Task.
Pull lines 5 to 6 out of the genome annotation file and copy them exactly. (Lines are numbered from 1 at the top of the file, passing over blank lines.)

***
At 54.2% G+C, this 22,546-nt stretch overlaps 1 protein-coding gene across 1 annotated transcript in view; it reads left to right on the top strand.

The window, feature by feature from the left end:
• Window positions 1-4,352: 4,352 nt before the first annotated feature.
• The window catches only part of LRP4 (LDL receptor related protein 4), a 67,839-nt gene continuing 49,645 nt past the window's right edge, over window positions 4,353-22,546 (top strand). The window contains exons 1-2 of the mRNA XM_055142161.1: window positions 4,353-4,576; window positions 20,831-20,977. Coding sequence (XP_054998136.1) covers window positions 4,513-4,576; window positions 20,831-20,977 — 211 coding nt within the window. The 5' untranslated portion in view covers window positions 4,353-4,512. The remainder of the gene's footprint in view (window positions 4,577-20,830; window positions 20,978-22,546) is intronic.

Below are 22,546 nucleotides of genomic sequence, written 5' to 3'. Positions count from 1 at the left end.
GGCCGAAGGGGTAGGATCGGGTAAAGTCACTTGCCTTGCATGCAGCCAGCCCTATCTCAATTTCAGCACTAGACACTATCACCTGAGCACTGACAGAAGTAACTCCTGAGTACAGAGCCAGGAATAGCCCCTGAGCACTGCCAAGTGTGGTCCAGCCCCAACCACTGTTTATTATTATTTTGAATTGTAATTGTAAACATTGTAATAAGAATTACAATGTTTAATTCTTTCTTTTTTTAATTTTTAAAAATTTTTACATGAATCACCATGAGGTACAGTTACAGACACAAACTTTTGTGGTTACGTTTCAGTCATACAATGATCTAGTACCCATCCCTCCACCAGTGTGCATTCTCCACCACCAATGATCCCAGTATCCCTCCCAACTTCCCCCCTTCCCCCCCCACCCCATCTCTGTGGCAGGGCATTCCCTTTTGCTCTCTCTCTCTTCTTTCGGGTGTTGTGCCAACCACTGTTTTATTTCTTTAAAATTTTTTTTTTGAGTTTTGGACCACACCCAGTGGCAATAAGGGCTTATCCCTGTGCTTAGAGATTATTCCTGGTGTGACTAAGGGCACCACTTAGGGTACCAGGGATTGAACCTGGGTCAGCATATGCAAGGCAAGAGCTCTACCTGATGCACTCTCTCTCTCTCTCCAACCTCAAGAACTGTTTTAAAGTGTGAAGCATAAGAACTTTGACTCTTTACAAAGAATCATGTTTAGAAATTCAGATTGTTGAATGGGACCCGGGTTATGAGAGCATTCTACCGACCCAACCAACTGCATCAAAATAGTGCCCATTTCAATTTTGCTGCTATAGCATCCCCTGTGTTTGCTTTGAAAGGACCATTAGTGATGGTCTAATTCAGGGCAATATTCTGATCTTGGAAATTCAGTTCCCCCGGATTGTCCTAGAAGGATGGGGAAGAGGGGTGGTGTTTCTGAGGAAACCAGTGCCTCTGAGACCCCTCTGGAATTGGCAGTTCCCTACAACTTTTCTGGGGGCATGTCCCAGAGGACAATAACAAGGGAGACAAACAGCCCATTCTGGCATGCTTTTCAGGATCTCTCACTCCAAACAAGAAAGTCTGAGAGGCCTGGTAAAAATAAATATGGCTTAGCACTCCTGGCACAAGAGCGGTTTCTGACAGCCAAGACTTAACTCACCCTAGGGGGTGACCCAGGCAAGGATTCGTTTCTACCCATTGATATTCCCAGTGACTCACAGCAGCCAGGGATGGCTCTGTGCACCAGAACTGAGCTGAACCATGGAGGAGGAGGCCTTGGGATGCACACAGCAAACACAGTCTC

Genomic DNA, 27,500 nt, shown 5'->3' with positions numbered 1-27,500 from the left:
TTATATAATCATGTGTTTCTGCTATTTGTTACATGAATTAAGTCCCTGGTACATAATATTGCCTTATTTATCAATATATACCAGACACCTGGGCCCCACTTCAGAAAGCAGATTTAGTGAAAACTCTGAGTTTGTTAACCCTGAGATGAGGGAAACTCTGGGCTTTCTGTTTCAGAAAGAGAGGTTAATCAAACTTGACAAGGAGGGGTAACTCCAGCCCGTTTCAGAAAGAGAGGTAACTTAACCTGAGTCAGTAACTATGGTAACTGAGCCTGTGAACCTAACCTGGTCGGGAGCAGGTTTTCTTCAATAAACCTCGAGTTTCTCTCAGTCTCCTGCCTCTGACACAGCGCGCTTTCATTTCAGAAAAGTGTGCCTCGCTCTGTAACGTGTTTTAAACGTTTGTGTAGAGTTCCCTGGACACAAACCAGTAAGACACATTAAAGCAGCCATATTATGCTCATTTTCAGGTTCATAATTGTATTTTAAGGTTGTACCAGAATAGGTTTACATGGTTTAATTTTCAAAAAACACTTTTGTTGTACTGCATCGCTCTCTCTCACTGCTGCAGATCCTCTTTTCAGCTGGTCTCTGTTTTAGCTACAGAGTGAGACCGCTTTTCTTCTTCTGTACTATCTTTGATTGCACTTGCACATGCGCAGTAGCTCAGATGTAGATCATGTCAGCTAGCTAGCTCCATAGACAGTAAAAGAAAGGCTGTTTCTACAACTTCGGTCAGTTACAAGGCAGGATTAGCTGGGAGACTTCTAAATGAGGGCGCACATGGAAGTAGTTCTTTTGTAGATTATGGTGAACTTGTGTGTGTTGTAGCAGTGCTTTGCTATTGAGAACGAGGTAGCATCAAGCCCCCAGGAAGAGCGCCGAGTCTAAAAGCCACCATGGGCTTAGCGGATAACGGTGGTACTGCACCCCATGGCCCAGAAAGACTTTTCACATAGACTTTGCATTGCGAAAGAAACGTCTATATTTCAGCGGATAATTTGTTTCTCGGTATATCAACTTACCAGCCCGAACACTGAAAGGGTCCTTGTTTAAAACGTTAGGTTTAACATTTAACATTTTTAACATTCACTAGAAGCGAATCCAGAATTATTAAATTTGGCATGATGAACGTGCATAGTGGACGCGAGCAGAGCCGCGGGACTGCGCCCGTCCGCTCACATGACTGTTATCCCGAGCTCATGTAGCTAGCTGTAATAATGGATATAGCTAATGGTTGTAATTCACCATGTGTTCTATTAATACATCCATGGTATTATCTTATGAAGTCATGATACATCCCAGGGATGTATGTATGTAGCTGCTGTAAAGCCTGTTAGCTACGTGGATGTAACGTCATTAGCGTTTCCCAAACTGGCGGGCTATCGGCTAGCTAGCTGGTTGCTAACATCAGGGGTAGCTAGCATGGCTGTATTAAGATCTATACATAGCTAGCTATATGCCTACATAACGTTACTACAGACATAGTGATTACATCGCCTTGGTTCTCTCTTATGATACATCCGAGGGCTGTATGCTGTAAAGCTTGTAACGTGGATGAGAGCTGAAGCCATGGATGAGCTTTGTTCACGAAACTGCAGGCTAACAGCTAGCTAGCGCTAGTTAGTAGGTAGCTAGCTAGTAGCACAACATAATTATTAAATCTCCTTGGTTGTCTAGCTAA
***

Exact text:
Below are 22,546 nucleotides of genomic sequence, written 5' to 3'. Positions count from 1 at the left end.
GGCCGAAGGGGTAGGATCGGGTAAAGTCACTTGCCTTGCATGCAGCCAGCCCTATCTCAATTTCAGCACTAGACACTATCACCTGAGCACTGACAGAAGTAACTCCTGAGTACAGAGCCAGGAATAGCCCCTGAGCACTGCCAAGTGTGGTCCAGCCCCAACCACTGTTTATTATTATTTTGAATTGTAATTGTAAACATTGTAATAAGAATTACAATGTTTAATTCTTTCTTTTTTTAATTTTTAAAAATTTTTACATGAATCACCATGAGGTACAGTTACAGACACAAACTTTTGTGGTTACGTTTCAGTCATACAATGATCTAGTACCCATCCCTCCACCAGTGTGCATTCTCCACCACCAATGATCCCAGTATCCCTCCCAACTTCCCCCCTTCCCCCCCCACCCCATCTCTGTGGCAGGGCATTCCCTTTTGCTCTCTCTCTCTTCTTTCGGGTGTTGTGCCAACCACTGTTTTATTTCTTTAAAATTTTTTTTTTGAGTTTTGGACCACACCCAGTGGCAATAAGGGCTTATCCCTGTGCTTAGAGATTATTCCTGGTGTGACTAAGGGCACCACTTAGGGTACCAGGGATTGAACCTGGGTCAGCATATGCAAGGCAAGAGCTCTACCTGATGCACTCTCTCTCTCTCTCCAACCTCAAGAACTGTTTTAAAGTGTGAAGCATAAGAACTTTGACTCTTTACAAAGAATCATGTTTAGAAATTCAGATTGTTGAATGGGACCCGGGTTATGAGAGCATTCTACCGACCCAACCAACTGCATCAAAATAGTGCCCATTTCAATTTTGCTGCTATAGCATCCCCTGTGTTTGCTTTGAAAGGACCATTAGTGATGGTCTAATTCAGGGCAATATTCTGATCTTGGAAATTCAGTTCCCCCGGATTGTCCTAGAAGGATGGGGAAGAGGGGTGGTGTTTCTGAGGAAACCAGTGCCTCTGAGACCCCTCTGGAATTGGCAGTTCCCTACAACTTTTCTGGGGGCATGTCCCAGAGGACAATAACAAGGGAGACAAACAGCCCATTCTGGCATGCTTTTCAGGATCTCTCACTCCAAACAAGAAAGTCTGAGAGGCCTGGTAAAAATAAATATGGCTTAGCACTCCTGGCACAAGAGCGGTTTCTGACAGCCAAGACTTAACTCACCCTAGGGGGTGACCCAGGCAAGGATTCGTTTCTACCCATTGATATTCCCAGTGACTCACAGCAGCCAGGGATGGCTCTGTGCACCAGAACTGAGCTGAACCATGGAGGAGGAGGCCTTGGGATGCACACAGCAAACACAGTCTC